Arterrius Smith, apprentice, Howard High School, 17
Derrica Hampton, apprentice, Howard High School, 17
Sayyid Muhammad, apprentice, Howard High School, 17
Umar Muhammad, apprentice, Howard High School, 15
Domanique Rahman, apprentice, Howard High School, 16
Winston Clay, apprentice, Howard High School, 18 (graduated, moved to Kingsport)
Hunter Coleman, apprentice, Howard High School, 18 (graduated, U.S. Navy)
Antonio Woodall, apprentice, Howard High School, 18 (graduated, Tennessee State University)
More impressive than the changes they've made to the landscape are the seismic shifts in each student. Before working with the Conservancy, 17-yearold Arterrius Smith kept to himself.
With a sometimes volatile home life he'd learned to withdraw, hardly speaking to anyone and spending most of his free time playing video games. "The experience has taught me how to get along with people and how to build leadership," he says. "It's helped me to build courage." One such opportunity came when the students were asked to work a LMC fundraising party. For weeks leading up to the event the group practiced party etiquette, including starting conversation with strangers.
Smith begged Carlton not to make him do it, but his classmates encouraged him to go home and practice in the mirror. The next morning, he arrived at work and shouted across the road, "Ms. Robyn, how are you this morning?" "I was completely blown away," recalls Carlton. "This is a kid who you hardly knew was there all summer. I asked him what happened. He said he went home and practiced almost all night in the mirror, and he could hear my voice in the back of his head saying, 'You can do this.'"
The eight apprentices were led by two interns, Paige Berghel and Grahm Valadie, both Girls Preparatory School students who had worked with the Conservancy for several summers. Three Howard students have since graduated, with one in college and one in the U.S. Navy. The remaining five have been promoted to interns and will help lead next year's summer program. They too have big plans for the future, including child psychologist, architect, computer programmer and professional welder. Fifteen-year-old Umar Muhammad, who recently moved from Chicago, hopes to attend Vanderbilt University to study medicine. He's been nominated by his teachers to attend a national conference in Washington, D.C., this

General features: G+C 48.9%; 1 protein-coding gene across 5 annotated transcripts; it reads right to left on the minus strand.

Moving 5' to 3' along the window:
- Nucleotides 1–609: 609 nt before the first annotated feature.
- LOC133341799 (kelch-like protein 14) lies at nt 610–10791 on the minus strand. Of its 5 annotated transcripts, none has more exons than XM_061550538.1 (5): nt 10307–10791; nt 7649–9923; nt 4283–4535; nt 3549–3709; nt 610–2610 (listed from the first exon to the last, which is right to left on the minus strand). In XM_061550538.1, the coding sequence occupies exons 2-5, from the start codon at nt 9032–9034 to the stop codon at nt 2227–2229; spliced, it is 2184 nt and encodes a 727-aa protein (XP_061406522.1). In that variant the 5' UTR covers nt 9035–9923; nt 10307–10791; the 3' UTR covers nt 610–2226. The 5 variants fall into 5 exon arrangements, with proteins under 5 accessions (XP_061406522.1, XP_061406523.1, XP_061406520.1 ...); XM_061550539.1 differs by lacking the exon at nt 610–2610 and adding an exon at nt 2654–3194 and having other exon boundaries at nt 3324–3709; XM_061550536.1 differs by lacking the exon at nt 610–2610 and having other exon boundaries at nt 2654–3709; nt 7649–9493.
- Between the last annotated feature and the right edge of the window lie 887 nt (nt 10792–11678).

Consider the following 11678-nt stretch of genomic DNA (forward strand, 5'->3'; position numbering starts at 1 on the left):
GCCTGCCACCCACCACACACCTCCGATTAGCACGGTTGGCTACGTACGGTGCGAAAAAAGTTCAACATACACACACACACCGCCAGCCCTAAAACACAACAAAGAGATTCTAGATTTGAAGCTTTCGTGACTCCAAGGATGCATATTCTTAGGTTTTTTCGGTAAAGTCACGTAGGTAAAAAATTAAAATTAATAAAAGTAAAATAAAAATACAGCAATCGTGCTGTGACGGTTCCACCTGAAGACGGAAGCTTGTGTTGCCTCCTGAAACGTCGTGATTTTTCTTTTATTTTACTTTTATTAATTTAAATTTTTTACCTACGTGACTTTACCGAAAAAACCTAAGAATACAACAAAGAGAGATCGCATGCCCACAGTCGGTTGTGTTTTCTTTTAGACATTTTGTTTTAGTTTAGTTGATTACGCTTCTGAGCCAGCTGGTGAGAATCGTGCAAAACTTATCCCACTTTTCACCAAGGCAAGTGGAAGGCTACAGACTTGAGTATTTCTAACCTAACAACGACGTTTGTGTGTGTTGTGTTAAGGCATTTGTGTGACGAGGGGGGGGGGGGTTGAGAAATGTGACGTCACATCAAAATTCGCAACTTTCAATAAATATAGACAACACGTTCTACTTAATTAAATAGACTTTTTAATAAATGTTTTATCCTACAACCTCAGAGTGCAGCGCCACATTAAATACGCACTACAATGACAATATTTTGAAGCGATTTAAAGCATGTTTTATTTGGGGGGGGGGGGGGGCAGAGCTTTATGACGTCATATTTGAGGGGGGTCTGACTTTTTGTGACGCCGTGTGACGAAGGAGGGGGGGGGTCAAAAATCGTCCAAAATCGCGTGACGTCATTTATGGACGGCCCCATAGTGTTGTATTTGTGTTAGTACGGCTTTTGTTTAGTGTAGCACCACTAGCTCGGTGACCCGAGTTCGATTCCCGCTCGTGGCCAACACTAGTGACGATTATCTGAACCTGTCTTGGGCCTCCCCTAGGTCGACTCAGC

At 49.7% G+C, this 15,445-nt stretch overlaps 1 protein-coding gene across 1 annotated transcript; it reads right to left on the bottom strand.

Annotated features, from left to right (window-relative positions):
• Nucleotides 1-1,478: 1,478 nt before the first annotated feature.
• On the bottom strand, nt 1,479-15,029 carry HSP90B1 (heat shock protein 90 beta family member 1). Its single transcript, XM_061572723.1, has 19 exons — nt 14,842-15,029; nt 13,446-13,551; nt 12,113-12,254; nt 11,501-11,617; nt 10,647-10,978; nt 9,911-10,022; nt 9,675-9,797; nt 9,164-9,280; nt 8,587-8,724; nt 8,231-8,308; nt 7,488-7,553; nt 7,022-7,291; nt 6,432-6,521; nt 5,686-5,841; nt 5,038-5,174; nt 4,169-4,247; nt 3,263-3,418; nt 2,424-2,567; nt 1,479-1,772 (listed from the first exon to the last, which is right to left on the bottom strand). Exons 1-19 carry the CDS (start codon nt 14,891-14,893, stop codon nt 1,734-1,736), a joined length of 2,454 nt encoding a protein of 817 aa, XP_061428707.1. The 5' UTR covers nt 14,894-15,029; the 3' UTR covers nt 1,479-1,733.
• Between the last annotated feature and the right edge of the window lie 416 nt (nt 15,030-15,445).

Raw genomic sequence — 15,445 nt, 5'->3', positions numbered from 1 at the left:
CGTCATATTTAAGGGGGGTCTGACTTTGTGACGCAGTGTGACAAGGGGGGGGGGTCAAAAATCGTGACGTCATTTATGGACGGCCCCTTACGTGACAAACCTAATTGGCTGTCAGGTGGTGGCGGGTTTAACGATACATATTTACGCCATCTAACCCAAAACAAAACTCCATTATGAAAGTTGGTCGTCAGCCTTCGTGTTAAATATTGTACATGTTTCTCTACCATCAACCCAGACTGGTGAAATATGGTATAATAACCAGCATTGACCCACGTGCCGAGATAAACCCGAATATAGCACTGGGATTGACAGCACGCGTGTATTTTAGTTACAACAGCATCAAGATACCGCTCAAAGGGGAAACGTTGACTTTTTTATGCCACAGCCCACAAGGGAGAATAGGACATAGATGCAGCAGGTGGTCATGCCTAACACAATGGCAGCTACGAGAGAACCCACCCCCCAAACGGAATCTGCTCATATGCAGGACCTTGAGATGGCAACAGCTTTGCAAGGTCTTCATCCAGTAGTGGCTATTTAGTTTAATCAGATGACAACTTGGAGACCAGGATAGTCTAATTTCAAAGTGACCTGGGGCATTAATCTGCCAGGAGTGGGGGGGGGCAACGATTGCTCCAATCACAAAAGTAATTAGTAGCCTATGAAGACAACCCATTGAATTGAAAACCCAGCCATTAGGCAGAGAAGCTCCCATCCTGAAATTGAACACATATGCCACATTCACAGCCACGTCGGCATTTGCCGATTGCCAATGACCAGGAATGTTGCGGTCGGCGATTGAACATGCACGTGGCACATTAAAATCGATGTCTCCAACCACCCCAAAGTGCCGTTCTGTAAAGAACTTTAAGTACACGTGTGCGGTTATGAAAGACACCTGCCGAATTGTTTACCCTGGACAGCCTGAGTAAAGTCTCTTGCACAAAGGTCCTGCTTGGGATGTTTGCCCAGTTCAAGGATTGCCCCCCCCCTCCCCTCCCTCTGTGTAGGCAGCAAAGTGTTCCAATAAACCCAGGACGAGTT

February, where he'll meet with Nobel Prize winners, the president's physician and possibly even the President himself. Even so, his work with LM C has shown him a side of Chattanooga he didn't know existed. "I got lost trying to come up here a bunch of times," he says. "I didn't even know how to get from Howard to here. I've never been on this side of Broad Street. This side is not as wild as it is over there. Even if we didn't work [with LMC], I'd come out here to chill out."
And most importantly the students better understand the importance of giving back. "If you look at it from when we first started we can say, 'Wow, we did that,'" says Sayyid Muhammad, 17, Umar's older brother. "It's kind of fun and enjoyable to know that you're helping others. That's something I always learned from my parents. This just gave me more experience with it."
The experience has also exposed students to volunteer work outside of the project. Not long ago they helped assemble nutritional packets at Boyd-Buchannan School for their "Feed My Starving Children" program. "I could do that every day," smiles Domanique Rahman, 16. "That was one of the best experiences of my life knowing it was going off to people in other countries to feed them."
Once complete, the students' hard work will have an incredible impact on the landscape of our city. It will bridge urban and wilderness in a unique way, offering a gateway to myriad outdoor learning opportunities and activities. While the park is still at least five years away, the work already going into the project has clearly paid off, both in the progress of the planned trail and the path each student is laying toward their own future.
"This is the best job ever," Domanique says. "There's a lot you can take from it and a lot you can learn from it. Most people our age think they can't do stuff like this, but we can and we can benefit from it."